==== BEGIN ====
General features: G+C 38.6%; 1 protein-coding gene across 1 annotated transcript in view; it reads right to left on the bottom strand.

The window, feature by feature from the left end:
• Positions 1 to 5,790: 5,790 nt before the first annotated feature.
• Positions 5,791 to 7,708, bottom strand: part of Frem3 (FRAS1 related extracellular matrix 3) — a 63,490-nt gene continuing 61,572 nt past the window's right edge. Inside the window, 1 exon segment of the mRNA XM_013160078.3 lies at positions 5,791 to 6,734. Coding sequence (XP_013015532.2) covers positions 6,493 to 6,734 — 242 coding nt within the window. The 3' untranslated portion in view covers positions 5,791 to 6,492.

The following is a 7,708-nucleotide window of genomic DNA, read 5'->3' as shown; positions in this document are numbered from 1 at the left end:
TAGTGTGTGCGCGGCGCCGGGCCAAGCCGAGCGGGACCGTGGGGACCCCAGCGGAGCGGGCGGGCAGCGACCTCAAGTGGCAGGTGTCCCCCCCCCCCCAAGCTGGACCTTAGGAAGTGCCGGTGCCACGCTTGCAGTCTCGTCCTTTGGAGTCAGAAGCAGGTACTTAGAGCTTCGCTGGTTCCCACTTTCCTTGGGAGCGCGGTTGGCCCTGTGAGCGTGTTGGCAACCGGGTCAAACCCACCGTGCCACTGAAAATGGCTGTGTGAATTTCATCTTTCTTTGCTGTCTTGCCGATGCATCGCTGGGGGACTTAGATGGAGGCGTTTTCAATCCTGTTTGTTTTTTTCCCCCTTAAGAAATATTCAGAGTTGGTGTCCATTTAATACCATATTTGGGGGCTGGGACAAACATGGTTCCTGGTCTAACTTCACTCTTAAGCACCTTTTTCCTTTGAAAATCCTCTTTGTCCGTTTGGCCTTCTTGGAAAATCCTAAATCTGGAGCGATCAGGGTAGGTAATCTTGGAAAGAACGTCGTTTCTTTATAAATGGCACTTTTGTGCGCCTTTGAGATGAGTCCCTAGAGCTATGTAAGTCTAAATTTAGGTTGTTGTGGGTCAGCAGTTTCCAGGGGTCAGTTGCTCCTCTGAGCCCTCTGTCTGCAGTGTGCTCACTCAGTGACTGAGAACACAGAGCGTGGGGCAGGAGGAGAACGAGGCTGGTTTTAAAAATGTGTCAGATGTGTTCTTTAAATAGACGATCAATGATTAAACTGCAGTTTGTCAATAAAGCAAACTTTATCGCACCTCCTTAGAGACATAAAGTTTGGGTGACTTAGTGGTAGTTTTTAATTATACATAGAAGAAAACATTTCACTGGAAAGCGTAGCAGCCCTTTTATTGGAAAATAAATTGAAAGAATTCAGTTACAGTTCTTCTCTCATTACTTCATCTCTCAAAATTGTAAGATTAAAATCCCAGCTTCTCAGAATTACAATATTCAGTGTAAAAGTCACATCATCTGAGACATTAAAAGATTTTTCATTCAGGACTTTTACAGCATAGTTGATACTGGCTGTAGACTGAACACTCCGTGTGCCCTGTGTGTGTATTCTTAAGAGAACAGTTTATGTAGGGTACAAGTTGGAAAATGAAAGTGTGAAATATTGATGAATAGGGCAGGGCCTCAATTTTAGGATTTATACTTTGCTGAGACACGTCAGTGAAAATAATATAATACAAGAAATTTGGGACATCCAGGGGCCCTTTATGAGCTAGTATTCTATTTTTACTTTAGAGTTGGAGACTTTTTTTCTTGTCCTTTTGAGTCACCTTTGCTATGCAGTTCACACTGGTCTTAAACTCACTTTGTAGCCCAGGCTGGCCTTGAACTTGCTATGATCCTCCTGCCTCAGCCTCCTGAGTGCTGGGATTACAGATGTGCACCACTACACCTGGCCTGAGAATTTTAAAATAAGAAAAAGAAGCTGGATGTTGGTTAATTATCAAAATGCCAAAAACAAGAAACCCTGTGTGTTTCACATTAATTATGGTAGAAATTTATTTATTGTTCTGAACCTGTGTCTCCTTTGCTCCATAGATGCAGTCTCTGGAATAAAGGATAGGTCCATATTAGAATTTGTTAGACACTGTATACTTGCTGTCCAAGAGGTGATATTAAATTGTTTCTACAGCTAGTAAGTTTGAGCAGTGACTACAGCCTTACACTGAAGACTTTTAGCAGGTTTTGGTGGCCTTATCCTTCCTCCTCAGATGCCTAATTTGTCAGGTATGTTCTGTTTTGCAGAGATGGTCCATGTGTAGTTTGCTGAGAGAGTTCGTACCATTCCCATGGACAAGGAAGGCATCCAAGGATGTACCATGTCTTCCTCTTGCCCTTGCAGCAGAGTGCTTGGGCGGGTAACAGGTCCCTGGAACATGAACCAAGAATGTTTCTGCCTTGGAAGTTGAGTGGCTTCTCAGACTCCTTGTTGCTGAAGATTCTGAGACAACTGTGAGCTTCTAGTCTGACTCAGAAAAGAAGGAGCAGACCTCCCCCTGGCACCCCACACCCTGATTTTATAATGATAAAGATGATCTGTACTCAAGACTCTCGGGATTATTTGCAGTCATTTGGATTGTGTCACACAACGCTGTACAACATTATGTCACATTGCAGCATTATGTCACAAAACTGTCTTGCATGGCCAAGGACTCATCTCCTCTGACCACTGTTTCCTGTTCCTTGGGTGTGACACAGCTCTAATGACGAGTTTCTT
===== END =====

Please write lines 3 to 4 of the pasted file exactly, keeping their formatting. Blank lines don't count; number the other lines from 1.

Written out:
• Positions 1 to 5,790: 5,790 nt before the first annotated feature.
• Positions 5,791 to 7,708, bottom strand: part of Frem3 (FRAS1 related extracellular matrix 3) — a 63,490-nt gene continuing 61,572 nt past the window's right edge. Inside the window, 1 exon segment of the mRNA XM_013160078.3 lies at positions 5,791 to 6,734. Coding sequence (XP_013015532.2) covers positions 6,493 to 6,734 — 242 coding nt within the window. The 3' untranslated portion in view covers positions 5,791 to 6,492.